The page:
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Analysis A Scale Variable

On this page we deal with the Explore command of SPSS. We use it to describe quantitative data by means of numerical measures (statistics). Graphical displays for such a variable are discusses elsewhere on this site. Look at the pages on boxplots and on histograms.

The theory

When studying a quantitative variable (SPSS calls it a scale variable) a frequency table is less useful. This is especially so for a continuous variable or for a quantitative discrete variable with many different answers.
If we want to describe such a variable we will use statistics. The four main issues to consider are:

  • location
  • variability around the center
  • symmetry or skewness
  • outliers

We will use Analyze > Descriptive Statistics > Explore to find the relevant statistics.


Coding in SPSS

In this example we use data about the tallest buildings in the world. This data comes from Wikipedia and was downloaded and edited in September 2011. Surely there is an update of this data available at the moment.
The following variables are in our data file. Height is recorded in meters. Year is the year the building was completed.



The options of Explore

Choose from the menu: Analyze > Descriptive Statistics > Explore

First you fill in the dialog box as shown on the right. We choose "Height" as dependent variable.

We leave the field for "Factor List" empty. If it is appropriate you can put a qualitative variable here to split the data into groups. When you do so the output statistics will be calculated for each subgroup separately.

We have chosen to label outlier cases by their names. For this we use the variable "Building".

As you can see you can choose between the display of only statistics, only plots or both.

Regarding plots: A boxplot will always be provided. You can ask in addition for a stem-and-leaf display and/or a histogram.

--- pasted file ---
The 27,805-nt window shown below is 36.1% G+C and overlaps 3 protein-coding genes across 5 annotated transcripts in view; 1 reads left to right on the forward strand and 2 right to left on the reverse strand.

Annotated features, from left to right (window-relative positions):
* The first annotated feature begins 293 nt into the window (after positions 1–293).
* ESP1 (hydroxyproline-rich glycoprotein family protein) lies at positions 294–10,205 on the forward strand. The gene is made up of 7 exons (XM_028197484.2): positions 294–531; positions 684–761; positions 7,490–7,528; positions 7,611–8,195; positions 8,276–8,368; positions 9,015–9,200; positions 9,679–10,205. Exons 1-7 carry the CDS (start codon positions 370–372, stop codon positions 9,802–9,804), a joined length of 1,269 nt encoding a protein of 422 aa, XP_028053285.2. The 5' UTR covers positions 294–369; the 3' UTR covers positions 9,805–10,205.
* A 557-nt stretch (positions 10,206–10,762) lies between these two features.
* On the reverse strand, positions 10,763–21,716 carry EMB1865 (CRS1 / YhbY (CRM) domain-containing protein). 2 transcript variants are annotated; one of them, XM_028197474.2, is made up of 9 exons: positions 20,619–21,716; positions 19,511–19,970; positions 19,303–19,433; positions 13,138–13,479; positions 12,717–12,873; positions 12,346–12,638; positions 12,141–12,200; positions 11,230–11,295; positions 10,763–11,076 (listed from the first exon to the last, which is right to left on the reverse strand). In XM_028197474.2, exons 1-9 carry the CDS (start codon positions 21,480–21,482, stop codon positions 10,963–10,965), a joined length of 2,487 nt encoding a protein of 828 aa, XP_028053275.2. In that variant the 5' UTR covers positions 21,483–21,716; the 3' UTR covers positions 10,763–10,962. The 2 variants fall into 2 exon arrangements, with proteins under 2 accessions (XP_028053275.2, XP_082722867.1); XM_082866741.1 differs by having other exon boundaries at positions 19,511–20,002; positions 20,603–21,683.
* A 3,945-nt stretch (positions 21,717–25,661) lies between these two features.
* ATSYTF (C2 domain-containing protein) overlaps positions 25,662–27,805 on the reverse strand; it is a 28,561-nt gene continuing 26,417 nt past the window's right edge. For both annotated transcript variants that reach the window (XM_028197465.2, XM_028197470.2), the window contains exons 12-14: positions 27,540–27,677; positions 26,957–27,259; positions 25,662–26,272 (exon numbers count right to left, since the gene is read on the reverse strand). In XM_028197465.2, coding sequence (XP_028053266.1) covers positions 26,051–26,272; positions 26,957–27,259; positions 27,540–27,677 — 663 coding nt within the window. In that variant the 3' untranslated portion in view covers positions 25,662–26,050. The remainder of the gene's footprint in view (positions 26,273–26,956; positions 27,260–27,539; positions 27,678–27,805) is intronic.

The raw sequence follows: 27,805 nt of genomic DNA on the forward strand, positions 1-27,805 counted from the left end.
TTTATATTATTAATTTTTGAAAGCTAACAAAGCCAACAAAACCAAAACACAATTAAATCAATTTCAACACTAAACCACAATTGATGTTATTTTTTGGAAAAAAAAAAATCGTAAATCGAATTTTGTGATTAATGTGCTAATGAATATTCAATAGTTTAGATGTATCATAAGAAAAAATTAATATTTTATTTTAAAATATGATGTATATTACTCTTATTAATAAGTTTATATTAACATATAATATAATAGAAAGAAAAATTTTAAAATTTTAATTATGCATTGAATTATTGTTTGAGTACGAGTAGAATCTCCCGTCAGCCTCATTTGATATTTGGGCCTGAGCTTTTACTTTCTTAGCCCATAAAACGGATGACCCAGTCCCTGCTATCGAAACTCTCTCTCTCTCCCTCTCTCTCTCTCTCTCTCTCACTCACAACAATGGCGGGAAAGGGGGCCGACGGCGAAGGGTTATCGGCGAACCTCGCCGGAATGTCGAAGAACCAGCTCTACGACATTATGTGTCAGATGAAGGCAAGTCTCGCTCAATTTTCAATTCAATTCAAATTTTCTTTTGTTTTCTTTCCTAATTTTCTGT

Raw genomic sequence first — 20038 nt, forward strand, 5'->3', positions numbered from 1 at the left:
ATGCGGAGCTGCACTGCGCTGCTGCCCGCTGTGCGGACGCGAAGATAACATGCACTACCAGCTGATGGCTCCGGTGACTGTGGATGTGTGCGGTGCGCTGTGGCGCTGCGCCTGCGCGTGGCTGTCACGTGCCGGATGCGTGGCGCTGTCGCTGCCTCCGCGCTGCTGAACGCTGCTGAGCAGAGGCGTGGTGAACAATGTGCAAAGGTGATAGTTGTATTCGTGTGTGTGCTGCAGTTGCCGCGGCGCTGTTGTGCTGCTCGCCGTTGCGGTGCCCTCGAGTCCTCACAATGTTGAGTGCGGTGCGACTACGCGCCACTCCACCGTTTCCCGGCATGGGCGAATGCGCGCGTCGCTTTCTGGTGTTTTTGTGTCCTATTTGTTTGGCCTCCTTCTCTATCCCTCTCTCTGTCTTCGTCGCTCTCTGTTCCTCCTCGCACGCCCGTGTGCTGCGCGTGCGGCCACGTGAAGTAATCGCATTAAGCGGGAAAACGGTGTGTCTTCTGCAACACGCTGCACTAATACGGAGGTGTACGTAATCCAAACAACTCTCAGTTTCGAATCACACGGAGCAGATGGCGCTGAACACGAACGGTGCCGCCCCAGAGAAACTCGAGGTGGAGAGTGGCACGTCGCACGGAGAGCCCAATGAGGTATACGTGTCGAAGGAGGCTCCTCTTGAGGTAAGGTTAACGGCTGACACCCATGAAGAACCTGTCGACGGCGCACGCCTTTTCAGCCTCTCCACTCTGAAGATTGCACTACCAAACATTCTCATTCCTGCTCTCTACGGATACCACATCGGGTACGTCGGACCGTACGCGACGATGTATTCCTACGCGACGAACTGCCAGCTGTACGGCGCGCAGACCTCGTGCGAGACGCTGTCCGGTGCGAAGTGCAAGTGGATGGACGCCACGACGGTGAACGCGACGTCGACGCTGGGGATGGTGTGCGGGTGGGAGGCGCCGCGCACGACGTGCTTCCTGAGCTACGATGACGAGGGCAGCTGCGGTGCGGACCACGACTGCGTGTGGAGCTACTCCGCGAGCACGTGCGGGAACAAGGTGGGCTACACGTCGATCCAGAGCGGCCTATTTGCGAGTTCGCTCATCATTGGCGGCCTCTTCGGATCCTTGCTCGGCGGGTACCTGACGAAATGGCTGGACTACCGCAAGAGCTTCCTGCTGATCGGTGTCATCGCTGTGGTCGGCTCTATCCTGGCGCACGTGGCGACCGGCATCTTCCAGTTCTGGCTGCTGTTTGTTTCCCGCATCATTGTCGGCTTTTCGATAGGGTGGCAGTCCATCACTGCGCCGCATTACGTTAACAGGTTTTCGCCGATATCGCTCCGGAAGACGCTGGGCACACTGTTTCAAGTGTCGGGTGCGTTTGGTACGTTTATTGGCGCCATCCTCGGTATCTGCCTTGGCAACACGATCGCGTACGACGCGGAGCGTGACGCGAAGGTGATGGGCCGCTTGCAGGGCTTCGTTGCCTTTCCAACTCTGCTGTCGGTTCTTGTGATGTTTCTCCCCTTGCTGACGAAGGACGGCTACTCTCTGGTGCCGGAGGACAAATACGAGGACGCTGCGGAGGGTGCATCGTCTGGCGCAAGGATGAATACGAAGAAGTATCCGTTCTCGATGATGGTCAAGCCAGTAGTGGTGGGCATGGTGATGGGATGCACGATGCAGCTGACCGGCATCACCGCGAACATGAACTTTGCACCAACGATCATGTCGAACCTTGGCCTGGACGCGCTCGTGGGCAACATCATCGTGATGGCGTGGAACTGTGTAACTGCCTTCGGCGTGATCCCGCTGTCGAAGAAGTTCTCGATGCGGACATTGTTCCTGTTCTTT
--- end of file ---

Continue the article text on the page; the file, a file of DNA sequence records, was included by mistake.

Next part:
explore statistics box


The first result: Statistics

  • location: We use the mean and the median. When there are outliers they might have a substantial impact on the value of the mean. In this case the 5% trimmed mean comes in handy. It filters out the 5% highest and lowest scores and calculates the mean for the remaining data.
  • variability around the center: We use the standard deviation and the interquartile range. The range (max - min) is less useful, since outliers have a huge impact on it.
  • symmetry or skewness: A graphical display will show this best. But if there is a clear difference between the mean and the median that is an indication for skewness.
    See also the percentiles below.
    If you are familiar with them, you might use the skewness and kurtosis statistics here as well.
  • outliers: In the output below you see a list of the five tallest buildings and of five of the smallest buildings. According to the footnote there are more buildings with a height of 240 meters.

percentiles tall buildings

To assess the symmetry or skewness of the distribution you can compare the value of median-Q1 to that of Q3-median. I.e. you compare the sizes of the left and right halves of the box in the boxplot.

Note: You can see that there are several ways to calculate percentiles and quartiles and also that their outcomes may differ. Using the syntax of the SPSS Explore command you can choose six different ways to calculate percentiles and quartiles. See the page on syntax on this site if you are interested.

extremes tall buildings


The first result: Stem-and-leaf display


An annotated stem-and-leaf display

We assume that you are familiar with this display. But we have added a few notes to show you what kind of information you find in it.
You can also see from it that there are a total of ten buildings with a height of 240 meters. Hence the extreme cases in the lower tail that were given above could be extended with five extra names.

Furthermore, the display clearly shows that the distribution is right skewed.



Last modified 30-10-2012

Jos Seegers, 2009; English version by Gé Groenewegen.